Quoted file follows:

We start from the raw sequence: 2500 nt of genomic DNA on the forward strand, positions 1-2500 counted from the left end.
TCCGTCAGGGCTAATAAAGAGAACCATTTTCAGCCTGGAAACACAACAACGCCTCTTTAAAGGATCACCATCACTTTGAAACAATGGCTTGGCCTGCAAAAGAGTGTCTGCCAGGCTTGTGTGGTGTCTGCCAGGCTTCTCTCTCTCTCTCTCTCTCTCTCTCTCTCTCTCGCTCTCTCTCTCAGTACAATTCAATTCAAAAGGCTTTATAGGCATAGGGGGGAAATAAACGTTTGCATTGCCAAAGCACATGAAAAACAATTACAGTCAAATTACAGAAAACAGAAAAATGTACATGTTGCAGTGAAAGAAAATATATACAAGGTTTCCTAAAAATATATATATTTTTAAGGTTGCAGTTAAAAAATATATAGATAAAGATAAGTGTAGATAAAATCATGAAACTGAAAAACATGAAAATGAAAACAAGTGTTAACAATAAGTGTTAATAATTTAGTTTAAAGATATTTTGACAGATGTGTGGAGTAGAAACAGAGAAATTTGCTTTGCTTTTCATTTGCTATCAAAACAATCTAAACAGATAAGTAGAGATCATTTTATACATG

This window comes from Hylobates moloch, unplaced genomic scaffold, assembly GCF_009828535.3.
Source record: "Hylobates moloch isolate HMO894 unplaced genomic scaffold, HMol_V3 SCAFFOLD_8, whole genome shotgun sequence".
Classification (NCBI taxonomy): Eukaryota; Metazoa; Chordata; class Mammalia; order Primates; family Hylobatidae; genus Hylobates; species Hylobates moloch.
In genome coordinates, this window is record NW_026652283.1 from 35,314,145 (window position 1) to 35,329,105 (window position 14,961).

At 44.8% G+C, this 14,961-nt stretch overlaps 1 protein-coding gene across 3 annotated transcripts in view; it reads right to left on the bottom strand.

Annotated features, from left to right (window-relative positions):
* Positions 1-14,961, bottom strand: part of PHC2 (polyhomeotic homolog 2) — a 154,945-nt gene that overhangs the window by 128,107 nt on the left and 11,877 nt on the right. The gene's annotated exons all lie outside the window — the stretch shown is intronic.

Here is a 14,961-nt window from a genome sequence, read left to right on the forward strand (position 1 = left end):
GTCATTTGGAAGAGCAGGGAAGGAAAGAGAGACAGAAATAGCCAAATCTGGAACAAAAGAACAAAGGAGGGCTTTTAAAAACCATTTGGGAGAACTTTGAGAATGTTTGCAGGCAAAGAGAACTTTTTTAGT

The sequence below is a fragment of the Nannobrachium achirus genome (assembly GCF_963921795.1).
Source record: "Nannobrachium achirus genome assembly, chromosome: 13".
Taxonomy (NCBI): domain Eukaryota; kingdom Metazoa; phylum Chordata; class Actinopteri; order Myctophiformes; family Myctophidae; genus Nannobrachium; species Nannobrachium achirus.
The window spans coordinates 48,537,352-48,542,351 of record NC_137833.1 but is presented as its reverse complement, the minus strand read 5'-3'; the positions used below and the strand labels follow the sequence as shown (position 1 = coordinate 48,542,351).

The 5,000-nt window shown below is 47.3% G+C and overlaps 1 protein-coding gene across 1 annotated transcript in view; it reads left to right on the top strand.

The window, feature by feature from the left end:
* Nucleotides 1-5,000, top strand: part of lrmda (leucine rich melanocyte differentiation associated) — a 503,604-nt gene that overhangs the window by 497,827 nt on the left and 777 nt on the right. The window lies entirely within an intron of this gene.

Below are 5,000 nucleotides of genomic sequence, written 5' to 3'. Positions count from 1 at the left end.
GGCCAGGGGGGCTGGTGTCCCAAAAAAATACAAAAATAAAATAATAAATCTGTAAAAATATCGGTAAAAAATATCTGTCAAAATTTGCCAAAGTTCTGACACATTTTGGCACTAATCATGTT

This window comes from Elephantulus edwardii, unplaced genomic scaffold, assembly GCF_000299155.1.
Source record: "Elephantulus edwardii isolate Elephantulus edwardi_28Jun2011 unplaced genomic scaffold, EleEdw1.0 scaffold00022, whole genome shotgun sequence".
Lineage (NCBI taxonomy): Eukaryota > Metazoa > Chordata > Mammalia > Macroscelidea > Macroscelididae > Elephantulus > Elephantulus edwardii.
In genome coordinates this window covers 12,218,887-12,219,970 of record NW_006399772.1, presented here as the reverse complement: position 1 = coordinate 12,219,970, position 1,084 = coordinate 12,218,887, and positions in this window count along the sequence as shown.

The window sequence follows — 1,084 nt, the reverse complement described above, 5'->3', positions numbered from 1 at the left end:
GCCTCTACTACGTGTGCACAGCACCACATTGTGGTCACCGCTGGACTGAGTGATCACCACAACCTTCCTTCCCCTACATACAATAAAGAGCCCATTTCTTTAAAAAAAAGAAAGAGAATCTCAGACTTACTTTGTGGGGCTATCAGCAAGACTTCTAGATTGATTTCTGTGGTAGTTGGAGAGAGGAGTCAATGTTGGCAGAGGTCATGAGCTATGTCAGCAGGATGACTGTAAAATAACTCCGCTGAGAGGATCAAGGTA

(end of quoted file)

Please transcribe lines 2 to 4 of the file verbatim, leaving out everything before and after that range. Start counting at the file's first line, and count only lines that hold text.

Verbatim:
TCCGTCAGGGCTAATAAAGAGAACCATTTTCAGCCTGGAAACACAACAACGCCTCTTTAAAGGATCACCATCACTTTGAAACAATGGCTTGGCCTGCAAAAGAGTGTCTGCCAGGCTTGTGTGGTGTCTGCCAGGCTTCTCTCTCTCTCTCTCTCTCTCTCTCTCTCTCTCGCTCTCTCTCTCAGTACAATTCAATTCAAAAGGCTTTATAGGCATAGGGGGGAAATAAACGTTTGCATTGCCAAAGCACATGAAAAACAATTACAGTCAAATTACAGAAAACAGAAAAATGTACATGTTGCAGTGAAAGAAAATATATACAAGGTTTCCTAAAAATATATATATTTTTAAGGTTGCAGTTAAAAAATATATAGATAAAGATAAGTGTAGATAAAATCATGAAACTGAAAAACATGAAAATGAAAACAAGTGTTAACAATAAGTGTTAATAATTTAGTTTAAAGATATTTTGACAGATGTGTGGAGTAGAAACAGAGAAATTTGCTTTGCTTTTCATTTGCTATCAAAACAATCTAAACAGATAAGTAGAGATCATTTTATACATG

This window comes from Hylobates moloch, unplaced genomic scaffold, assembly GCF_009828535.3.
Source record: "Hylobates moloch isolate HMO894 unplaced genomic scaffold, HMol_V3 SCAFFOLD_8, whole genome shotgun sequence".